A West Midlands school has warned its students not to eat laundry detergent capsules after an internet meme supposedly encouraging people to eat them went viral.
Parents of children at St John's C of E Middle School in Bromsgrove were told this week: "We have been made aware of a current trend that children (not any of St John’s children) have been digesting liquid washing machine tablets which can make them seriously ill.
"Please could we ask parents and guardians to be vigilant."
The "tide pod" meme – in which people say they enjoy eating the multicoloured detergent packs, and encourage others to eat them – originated in America and has spread across the pond in recent days. The meme grew so large that Proctor & Gamble, Tide's parent company, and even the US government, had to step in to warn people not to actually eat them.
The US Consumer Product Safety Commission said last week: "A meme should not become a family tragedy. Don't eat poison."
However, although there are videos showing people tasting the pods, the meme is largely ironic and designed to provoke a shocked reaction from those less versed in internet humour.
One parent, David Robertson, told the Birmingham Mail: "I don’t think it’s necessary to warn my daughter not to eat them – she’s not the type of kid to do stupid dares or challenges.
"I just don’t get it. Ultimately, the internet is to blame. We are all guilty of overusing it, staring at a screen all day.
“But when it’s affecting our children it seems far more dangerous.I think it’s good that the school is sending out the warning. The people putting these challenges out there are to blame."
The school's deputy head teacher, Alison Elwell, told BuzzFeed News: "We take the welfare and safety of our pupils very seriously and are proactive with our safeguarding.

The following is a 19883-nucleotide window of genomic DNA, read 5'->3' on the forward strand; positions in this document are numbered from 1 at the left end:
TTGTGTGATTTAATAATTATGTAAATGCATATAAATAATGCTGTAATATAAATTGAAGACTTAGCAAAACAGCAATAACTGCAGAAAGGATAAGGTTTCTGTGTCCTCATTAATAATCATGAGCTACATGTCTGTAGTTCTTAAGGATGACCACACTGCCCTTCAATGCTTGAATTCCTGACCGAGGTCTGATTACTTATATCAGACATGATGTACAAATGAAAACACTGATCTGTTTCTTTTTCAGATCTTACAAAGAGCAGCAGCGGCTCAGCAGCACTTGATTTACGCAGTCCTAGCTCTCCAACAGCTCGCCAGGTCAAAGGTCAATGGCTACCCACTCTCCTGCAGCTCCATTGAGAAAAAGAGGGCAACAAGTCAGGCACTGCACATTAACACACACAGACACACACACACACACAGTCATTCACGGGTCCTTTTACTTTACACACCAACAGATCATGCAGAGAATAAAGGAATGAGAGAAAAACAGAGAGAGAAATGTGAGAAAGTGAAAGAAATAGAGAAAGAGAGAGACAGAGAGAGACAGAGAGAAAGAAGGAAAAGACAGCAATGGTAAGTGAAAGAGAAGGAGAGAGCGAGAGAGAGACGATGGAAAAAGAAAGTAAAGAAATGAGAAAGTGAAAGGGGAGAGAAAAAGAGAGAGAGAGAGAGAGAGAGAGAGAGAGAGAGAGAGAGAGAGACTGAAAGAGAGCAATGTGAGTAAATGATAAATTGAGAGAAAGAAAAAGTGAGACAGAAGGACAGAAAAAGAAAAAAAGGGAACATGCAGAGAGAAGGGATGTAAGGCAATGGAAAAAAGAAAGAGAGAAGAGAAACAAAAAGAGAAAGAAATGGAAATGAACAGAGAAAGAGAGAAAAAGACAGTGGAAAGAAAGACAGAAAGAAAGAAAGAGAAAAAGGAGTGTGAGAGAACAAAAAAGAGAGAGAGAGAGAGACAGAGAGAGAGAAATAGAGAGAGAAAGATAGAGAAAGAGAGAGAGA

"A member of staff overheard some of our older children talking about the Tide Pod challenge, questioning if it would be dangerous. Obviously, we had the discussion about the possible harmful consequences with these children, but were concerned that others may also know about it.
"We took the decision to send a message out to parents, as often children are more aware of issues/challenges trending than adults."
She said the school was unaware of any children actually eating one of them, but still wanted to inform parents so they could discuss it with their children.
"Some children can be heavily influenced by what they watch and read on the internet and whilst we would hope that none of our pupils would carry out such a silly act, by the nature of them being children, they don’t always think about the possible consequences of their actions," she said.
"We therefore feel that by being proactive we are reducing the risk of any child attempting this challenge."
Patrick Smith is a senior reporter for BuzzFeed News and is based in London.
Contact Patrick Smith at firstname.lastname@example.org.
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